Young Basketball Player Saved

We love finding stories like this to share with you! We wished that the Sudden Cardiac Arrest didn’t happen in the first place, but we are so glad to read that this young basketball player is alive and well – because his club had taken it upon themselves to make sure that their first aid kit extended to having an automatic external defibrillator on hand. Have a chat to your club – and have a chat to one of our team if you want to learn more about how to make your club a safer place for your athletes, coaches, volunteers and parents alike.

Enjoy the story.

Check out this story of a 16 year old American basketball player who was brought back to life after suffering a SCA on the court. Without the use of this life saving machine, he would not be alive.

On trains and buses

Do you catch the train to work every day?

New research revealed 77 per cent of people in NSW want Automatic External Defibrillators (AEDs) to be made mandatory on public transport help save lives in the event of Sudden Cardiac Arrest (SCA).

Currently, AEDs are not compulsory on buses, trains or in businesses in any state in Australia. It’s particularly alarming for public transport areas that are frequented by thousands of Australians every day.

St John Ambulance National CEO, Len Fiori, says having access to a quality defibrillator on public transport and first aid trained employees and drivers is the best way to ensure employees and passengers are safe in the event of a workplace emergency.

Commuters of any age could suffer a Sudden Cardiac Arrest on a crowded carriage or waiting alone to catch the bus or train after a late night in the office, so it’s imperative that these areas are equipped with this lifesaving equipment.

Just one in five workplaces in NSW have an AED installed, with 73 per cent of employees having received no training in how to use one, a recent Galaxy Research representative survey of 1000 adults showed.

“People often say they are reluctant to administer CPR on someone, but it is those first few minutes after suffering a sudden cardiac arrest that can be the difference between life and death,” says Mr Fiori. He continues, “Defibrillators are very simple to use, and prompt users on how to use them. It’s worth having a go — you could save someone’s life.”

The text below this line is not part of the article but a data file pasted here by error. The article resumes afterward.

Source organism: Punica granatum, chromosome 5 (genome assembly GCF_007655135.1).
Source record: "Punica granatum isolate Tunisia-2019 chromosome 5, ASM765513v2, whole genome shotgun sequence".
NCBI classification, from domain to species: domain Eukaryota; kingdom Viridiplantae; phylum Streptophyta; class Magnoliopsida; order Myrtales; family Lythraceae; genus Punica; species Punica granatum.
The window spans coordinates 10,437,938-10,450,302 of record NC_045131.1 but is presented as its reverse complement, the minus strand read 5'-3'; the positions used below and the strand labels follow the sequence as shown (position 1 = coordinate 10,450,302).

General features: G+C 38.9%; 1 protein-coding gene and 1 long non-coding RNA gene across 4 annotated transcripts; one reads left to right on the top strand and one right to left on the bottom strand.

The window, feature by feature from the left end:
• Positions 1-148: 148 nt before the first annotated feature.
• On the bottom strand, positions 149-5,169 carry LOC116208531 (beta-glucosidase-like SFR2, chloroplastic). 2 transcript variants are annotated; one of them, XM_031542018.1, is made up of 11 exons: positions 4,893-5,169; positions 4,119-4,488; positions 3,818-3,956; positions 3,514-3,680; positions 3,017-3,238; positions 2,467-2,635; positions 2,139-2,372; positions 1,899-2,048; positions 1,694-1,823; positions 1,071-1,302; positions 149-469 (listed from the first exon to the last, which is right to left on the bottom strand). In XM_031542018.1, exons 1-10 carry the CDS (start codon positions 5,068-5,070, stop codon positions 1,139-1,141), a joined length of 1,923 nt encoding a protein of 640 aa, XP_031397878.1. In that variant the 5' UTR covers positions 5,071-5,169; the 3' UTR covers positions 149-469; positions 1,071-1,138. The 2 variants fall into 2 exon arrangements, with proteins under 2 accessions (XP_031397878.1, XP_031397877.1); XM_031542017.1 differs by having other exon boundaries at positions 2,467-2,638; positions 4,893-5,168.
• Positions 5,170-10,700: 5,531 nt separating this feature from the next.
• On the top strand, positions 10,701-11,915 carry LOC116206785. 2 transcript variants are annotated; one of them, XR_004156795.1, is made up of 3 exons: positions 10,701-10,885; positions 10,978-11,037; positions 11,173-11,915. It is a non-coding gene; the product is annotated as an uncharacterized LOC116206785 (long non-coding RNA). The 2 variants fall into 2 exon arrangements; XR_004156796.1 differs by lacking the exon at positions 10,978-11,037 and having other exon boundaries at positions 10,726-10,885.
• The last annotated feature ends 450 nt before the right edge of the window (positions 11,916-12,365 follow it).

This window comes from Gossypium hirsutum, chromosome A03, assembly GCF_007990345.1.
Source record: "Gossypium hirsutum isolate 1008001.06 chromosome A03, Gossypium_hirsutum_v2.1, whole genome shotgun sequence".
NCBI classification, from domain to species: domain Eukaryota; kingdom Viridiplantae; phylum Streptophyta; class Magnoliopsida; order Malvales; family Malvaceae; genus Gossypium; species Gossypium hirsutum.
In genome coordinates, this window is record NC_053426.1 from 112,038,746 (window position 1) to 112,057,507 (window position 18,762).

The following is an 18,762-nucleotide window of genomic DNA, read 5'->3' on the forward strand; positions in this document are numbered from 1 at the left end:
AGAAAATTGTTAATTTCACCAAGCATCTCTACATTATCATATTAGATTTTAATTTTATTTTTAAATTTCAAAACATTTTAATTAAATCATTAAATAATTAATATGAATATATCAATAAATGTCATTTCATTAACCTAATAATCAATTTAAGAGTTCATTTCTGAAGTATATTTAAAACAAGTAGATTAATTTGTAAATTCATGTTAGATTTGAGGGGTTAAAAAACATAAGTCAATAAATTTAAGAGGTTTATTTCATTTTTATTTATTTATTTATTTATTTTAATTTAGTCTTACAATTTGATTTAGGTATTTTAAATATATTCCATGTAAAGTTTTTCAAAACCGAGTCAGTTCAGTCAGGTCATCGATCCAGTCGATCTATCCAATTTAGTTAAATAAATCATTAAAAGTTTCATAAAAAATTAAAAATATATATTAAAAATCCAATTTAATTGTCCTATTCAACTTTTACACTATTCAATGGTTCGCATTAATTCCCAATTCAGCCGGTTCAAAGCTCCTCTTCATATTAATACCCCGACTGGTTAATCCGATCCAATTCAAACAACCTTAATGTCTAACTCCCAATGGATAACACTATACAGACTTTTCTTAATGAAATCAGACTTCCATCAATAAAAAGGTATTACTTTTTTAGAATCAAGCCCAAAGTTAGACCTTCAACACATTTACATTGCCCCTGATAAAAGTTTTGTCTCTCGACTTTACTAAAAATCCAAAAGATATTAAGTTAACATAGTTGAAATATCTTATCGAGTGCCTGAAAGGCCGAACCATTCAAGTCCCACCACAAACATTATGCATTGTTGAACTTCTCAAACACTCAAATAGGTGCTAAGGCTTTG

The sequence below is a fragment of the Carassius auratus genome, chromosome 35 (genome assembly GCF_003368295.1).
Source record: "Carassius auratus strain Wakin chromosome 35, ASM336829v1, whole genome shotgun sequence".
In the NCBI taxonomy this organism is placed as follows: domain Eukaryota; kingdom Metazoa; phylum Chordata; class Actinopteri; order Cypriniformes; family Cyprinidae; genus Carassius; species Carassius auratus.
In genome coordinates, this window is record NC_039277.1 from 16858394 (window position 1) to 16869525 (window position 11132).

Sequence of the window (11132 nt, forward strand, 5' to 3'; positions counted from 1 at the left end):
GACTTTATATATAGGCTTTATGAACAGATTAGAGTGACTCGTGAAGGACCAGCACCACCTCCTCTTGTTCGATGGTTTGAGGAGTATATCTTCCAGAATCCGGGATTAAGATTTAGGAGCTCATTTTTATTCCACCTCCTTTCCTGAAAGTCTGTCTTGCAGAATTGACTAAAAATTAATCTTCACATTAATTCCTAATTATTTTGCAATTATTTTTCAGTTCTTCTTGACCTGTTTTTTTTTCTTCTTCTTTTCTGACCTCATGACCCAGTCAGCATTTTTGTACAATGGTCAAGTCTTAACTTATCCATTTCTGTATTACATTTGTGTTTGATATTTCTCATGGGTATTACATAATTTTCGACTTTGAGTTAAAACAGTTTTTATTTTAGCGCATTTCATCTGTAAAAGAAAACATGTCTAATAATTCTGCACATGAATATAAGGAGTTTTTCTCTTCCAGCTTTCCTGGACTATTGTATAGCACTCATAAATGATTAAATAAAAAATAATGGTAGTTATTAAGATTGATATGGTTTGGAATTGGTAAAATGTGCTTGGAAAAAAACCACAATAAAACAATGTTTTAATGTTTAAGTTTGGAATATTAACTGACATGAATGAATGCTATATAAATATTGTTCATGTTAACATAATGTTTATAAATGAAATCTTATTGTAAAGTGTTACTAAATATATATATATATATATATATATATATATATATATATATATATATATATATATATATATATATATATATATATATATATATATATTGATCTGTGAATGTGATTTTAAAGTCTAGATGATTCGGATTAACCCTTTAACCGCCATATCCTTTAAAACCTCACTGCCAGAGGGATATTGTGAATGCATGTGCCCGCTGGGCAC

Defib For Life offer Workplace Packages that will ensure your workforce is protected plus face to fact training for you employees to make sure we bust all the myths about how simple our devices are to use and the only thing that will re-start the hear in the case of a SCA.

Ask around at your work place….is there a defibrillator?

Student saved by school staff

Did you know that Sudden Cardiac Arrest does occur in young, fit children? Currently it claims the life of 2-3 kids a week in Australia and these kids are walking around without showing any symptoms of an unknown heart condition.

Many steps for preventing Sudden Cardiac Death of the Young (SCDY) have been identified, beginning with increasing public awareness of SCDY risk factors, cardiac symptoms, and appropriate actions.

Another step is to increase community knowledge of cardiopulmonary resuscitation (CPR) and the use of automated external defibrillators (AEDs).The young person in this story survived because the people around her knew how to administer CPR and most importantly they had a lifesaving AED at their school.

One of those topics that we might not want to talk about but the more we do, the more we can be educated against the risks and be in a position to respond in an emergency.

Take a minute to ask at your childs school or their sports club – do they have an AED on hand?